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Album Reviews: Death Ships – Turn of the Century EP


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Death Ships

Turn of the Century EP
deathships.bandcamp.com

In interviews with R.E.M. around the time of their ‘92 album Automatic For The People, the band commented that it was difficult to write good uptempo songs. In fact, they originally wrote some “rockers” (their words) for the album but ditched most of them in favor of slower songs like “Everybody Hurts” and “Nightswimming.”

That interview really stuck with me as a kind of truism about songwriting: It’s hard to write good uptempo rock songs. That said, when I look at the slowly growing catalog of songs from former Iowa City power pop rocker Dan Maloney, he has no lack of great “rockers.”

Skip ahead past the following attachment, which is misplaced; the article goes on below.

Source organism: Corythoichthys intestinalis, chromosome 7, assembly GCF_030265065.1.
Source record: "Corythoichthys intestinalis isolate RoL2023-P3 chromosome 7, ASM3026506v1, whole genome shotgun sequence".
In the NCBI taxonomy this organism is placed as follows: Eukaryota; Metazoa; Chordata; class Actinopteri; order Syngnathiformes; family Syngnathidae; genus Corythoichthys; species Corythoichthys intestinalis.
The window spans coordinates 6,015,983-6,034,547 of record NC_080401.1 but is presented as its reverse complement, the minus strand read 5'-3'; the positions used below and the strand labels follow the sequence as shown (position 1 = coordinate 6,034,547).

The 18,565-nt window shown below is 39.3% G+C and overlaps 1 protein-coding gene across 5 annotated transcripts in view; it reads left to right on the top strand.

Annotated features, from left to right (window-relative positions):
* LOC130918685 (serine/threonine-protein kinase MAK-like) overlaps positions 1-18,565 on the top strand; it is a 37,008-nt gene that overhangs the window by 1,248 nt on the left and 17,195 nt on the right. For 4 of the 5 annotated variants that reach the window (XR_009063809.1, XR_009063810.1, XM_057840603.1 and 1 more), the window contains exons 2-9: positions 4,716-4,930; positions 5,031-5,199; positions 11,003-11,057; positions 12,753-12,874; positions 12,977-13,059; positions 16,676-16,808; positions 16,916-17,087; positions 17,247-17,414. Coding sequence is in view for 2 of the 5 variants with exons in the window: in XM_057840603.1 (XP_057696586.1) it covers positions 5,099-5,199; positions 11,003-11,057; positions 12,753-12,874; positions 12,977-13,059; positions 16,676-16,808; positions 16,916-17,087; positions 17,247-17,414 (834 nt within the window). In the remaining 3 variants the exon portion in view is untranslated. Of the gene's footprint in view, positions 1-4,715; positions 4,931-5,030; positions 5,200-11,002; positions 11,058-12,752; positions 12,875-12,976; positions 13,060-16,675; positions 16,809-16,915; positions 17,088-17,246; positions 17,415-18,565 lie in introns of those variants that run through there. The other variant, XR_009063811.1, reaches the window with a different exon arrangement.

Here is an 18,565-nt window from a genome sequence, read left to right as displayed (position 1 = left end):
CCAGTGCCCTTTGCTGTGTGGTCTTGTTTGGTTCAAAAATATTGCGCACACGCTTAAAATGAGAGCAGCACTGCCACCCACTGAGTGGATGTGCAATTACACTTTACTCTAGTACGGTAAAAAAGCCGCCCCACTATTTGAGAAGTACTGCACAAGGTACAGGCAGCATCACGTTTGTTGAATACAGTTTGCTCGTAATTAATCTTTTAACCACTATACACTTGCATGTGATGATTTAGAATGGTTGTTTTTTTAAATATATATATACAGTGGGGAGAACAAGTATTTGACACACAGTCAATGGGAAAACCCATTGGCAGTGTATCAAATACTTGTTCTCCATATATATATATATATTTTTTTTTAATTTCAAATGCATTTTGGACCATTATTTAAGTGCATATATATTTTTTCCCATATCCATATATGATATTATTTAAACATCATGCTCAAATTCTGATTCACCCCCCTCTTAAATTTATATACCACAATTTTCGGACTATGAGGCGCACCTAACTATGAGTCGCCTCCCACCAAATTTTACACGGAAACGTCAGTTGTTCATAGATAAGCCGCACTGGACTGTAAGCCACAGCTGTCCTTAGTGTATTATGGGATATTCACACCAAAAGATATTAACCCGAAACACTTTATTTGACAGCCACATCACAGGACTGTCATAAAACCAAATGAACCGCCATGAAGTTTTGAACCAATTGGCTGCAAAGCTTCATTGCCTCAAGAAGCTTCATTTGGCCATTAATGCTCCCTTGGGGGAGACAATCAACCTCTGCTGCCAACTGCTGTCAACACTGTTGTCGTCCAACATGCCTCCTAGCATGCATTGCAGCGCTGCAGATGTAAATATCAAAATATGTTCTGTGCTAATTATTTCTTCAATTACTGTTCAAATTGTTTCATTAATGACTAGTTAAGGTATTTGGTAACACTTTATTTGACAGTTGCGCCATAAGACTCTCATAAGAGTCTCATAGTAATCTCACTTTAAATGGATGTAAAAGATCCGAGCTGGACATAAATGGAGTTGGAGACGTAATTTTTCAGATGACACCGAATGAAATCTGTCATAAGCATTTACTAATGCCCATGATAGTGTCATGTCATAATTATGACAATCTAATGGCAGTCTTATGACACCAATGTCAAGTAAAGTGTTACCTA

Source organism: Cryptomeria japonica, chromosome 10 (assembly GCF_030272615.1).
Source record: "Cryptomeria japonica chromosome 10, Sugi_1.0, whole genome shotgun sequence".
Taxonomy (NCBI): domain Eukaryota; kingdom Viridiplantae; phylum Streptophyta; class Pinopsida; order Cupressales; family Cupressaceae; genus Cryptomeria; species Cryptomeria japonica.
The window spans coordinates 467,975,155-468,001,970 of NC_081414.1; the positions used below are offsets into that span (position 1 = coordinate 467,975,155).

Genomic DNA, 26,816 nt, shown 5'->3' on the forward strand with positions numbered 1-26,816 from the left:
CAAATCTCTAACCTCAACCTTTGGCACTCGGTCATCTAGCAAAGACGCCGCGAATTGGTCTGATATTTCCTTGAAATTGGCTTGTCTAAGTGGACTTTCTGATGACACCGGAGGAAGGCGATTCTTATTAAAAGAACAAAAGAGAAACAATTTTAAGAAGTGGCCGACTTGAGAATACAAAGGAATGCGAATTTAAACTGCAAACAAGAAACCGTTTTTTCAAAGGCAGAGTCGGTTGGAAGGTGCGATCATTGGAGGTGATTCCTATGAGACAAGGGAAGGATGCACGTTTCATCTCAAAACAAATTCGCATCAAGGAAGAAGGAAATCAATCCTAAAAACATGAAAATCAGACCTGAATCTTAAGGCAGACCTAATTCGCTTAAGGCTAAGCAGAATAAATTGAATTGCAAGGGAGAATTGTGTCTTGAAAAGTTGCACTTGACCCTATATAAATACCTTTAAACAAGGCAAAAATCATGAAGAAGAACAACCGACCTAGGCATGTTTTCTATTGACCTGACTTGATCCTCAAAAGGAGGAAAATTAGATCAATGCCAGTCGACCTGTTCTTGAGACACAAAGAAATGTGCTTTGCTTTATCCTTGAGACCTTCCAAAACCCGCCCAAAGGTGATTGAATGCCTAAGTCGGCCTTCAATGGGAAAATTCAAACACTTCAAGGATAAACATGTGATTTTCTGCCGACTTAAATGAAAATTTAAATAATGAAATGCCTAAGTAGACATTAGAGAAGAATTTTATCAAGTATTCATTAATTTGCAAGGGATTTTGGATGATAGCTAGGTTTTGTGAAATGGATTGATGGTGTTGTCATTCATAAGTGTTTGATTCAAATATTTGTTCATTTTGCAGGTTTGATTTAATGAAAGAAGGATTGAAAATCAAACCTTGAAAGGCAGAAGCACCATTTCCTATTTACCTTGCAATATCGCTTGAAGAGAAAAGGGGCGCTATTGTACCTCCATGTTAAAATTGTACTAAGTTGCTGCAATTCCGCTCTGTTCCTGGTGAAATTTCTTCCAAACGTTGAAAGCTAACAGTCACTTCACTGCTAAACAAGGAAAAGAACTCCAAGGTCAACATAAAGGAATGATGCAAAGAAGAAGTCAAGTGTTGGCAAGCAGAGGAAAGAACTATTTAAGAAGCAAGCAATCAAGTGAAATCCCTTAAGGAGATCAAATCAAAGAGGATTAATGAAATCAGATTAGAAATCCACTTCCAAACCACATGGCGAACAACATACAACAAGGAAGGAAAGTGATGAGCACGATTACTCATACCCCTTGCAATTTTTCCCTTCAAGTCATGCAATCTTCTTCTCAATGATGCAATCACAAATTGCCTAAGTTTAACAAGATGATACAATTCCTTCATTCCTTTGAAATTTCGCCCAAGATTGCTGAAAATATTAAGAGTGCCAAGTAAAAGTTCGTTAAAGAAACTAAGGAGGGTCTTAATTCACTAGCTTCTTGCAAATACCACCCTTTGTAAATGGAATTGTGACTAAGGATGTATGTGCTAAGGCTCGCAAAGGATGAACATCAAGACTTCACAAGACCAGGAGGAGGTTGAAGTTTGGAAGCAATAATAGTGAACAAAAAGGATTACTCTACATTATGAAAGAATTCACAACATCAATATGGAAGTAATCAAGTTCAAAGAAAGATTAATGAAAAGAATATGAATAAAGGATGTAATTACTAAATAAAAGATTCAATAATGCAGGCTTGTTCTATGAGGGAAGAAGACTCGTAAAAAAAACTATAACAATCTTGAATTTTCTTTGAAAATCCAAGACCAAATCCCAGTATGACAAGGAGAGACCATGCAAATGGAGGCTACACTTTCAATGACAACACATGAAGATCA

Dan Maloney started Death Ships back when he lived in Iowa City. His debut album Seeds of Devastation came out in 2005 and was regarded as a pretty damn good slice of guitar pop. Life happened, he moved to Chicago and put five years between the debut and 2010’s Maybe Arkansas EP before releasing Circumstantial Chemistry in 2011.

Dan has seemingly found his songwriting stride after that period of inactivity, and we are lucky to have his new EP, Turn of the Century. The album kicks off with some great power chords on “New Belief” and doesn’t slow down until it takes a bit of a breather in the second-to-last song, “Union Shirt.” It wraps up with a storm of guitar distortion and marimbas in the title track, recalling the music of Twin Cities legends Hüsker Dü.

The centerpiece of the album is “Shit Eating Grin,” a six-minute tribute to bittersweet love. The song exemplifies Maloney’s self-deprecating songwriting: “I go too far, too soon, after all, I’m the one with the shit-eating grin.”

Turn of the Century is a continuation of the sound Maloney established while living in Iowa City and has been working on since. No dramatic re-engineering of his sound or style on this release, but he keeps writing my favorite “rockers.”


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